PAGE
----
Dear readers, just a reminder that we are down to only 28 more days left in our Kickstarter fundraising and we still need $4500 to get the money we've raised.
I know, I know, I'm starting to sound like a broken record, or at the very least, those frustrating PBS pledge drive people that interrupt your programming. (I have a whole new respect for them.)
Drastic times call for drastic measures. Someone needed to take a leap out of their comfort zone today, and since I'm already mid-air, it had to be Robby. So, despite his fear of writing anything that doesn't have notes (as in Treble Clefs and Quarter Notes), Robby wrote the rest of this blog entry.
And, let me tell you, it's a beautiful as his music.
I was raised in a very musical home. We always had at least one piano and organ, and at least one of every string and wind instrument created my man. I started playing piano by ear when I was 5.
I hated piano lessons.
By the age of 8, I was performing professionally with my brothers. We were the Stamper Brothers Quartet. We recorded 5 records and traveled the country singing mostly in churches, small auditoriums and sports arenas. That was my childhood.
I love musical theater. I teach it. I write it. It is a part of my life….every day. I can remember writing musicals as a child by changing the lyrics to Burt Bacharach songs and creating original shows about monsters and zombies running loose in the city. One of my favorites was “Do You Know The Way To The Sewer” about a monster living underground who caused terror to the residents of Happy Town.
Strangely enough, I hadn’t seen a Broadway musical until just 10 years ago.
10 years ago, I wouldn’t have been able to recognize the names of Stephen Sondheim, John Kander, Jerry Bock, Sheldon Harnick, Stephen Flaherty, Lynn Ahrens, Tom Kitt, Lin-Manuel Miranda, Gretchen Cryer or Nancy Ford.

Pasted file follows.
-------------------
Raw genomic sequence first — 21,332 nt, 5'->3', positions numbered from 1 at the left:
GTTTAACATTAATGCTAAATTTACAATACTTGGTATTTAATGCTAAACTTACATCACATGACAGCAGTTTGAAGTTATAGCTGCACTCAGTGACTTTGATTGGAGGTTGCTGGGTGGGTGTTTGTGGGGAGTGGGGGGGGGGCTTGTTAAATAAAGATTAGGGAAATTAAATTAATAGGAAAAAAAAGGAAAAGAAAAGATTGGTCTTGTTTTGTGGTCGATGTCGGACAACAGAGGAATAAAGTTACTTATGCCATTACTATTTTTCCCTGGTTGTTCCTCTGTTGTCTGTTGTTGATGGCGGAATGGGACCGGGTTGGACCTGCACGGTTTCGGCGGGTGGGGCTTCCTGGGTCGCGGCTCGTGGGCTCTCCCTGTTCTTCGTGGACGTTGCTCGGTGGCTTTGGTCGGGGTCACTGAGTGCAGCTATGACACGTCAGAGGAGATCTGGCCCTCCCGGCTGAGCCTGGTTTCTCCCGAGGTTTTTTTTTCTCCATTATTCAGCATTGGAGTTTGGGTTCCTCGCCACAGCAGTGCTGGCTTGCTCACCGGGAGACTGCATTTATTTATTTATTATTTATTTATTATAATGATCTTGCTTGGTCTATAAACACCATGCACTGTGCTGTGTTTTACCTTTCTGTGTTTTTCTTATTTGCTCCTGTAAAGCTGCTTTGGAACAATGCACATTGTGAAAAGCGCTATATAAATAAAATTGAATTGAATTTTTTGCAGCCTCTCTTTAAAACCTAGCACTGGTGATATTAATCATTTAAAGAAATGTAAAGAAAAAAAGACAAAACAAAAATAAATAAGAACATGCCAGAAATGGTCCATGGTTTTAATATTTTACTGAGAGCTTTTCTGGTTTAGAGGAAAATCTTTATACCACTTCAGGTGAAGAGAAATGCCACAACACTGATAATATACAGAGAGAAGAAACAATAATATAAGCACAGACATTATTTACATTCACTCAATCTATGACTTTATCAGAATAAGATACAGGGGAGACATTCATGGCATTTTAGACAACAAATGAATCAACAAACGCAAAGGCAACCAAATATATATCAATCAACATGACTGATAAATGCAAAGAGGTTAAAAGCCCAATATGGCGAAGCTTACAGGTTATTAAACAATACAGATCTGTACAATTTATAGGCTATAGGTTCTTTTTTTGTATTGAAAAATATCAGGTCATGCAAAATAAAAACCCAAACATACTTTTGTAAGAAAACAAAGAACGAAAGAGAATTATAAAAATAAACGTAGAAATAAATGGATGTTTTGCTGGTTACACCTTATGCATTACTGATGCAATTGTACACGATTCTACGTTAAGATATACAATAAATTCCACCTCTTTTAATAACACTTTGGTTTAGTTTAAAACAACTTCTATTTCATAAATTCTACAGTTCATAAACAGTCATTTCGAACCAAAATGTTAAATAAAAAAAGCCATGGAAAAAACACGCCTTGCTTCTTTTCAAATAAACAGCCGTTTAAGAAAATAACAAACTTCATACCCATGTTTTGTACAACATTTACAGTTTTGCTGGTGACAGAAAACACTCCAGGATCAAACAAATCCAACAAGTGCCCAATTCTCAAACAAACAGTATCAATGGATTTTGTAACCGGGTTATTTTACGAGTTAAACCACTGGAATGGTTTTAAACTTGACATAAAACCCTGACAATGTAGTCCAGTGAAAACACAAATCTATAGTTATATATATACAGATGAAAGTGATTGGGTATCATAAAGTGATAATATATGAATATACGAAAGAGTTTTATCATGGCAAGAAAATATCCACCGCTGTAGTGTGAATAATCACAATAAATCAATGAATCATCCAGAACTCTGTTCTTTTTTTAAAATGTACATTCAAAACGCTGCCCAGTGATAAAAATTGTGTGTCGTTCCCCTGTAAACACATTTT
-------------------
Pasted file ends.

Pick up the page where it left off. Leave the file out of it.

But, recently, I had the privilege of being invited to the Dramatist Guild Awards Annual Gala. All the names I mentioned above and more were there…in the same small room as me…talking to me as fellow writer. These are the people who have shaped my voice as a composer in the theater. I relished the opportunity to tell them about my work on Helen On 86th Street. They shared my excitement while I bragged about her like a newborn child.
As I watched Mr. Sondheim present a lifetime achievement award to Jerry Bock and Sheldon Harnick, I was moved by his sincere words of admiration to them. He cried as he read a lyric from She Loves Me. I cried too. I was moved by Mr. Sondheim’s vulnerability. I was moved by the way he talked about the friendship they had shared for over 50 years. I was moved by the fact that I was there…just a few feet away…listening to the words of one of my heroes.
Nicole and I have created our first musical. Helen on 86th St. will have her world premiere here in New York City just several months from today.
Thanks, Mom and Dad for the piano lessons.
Dreams do come true.
And thank you, Robby, for your music, your heart, your hard work, your passion and for being the best musical theatre collaborator a girl could ask for.
Show Robby your love by making a pledge today!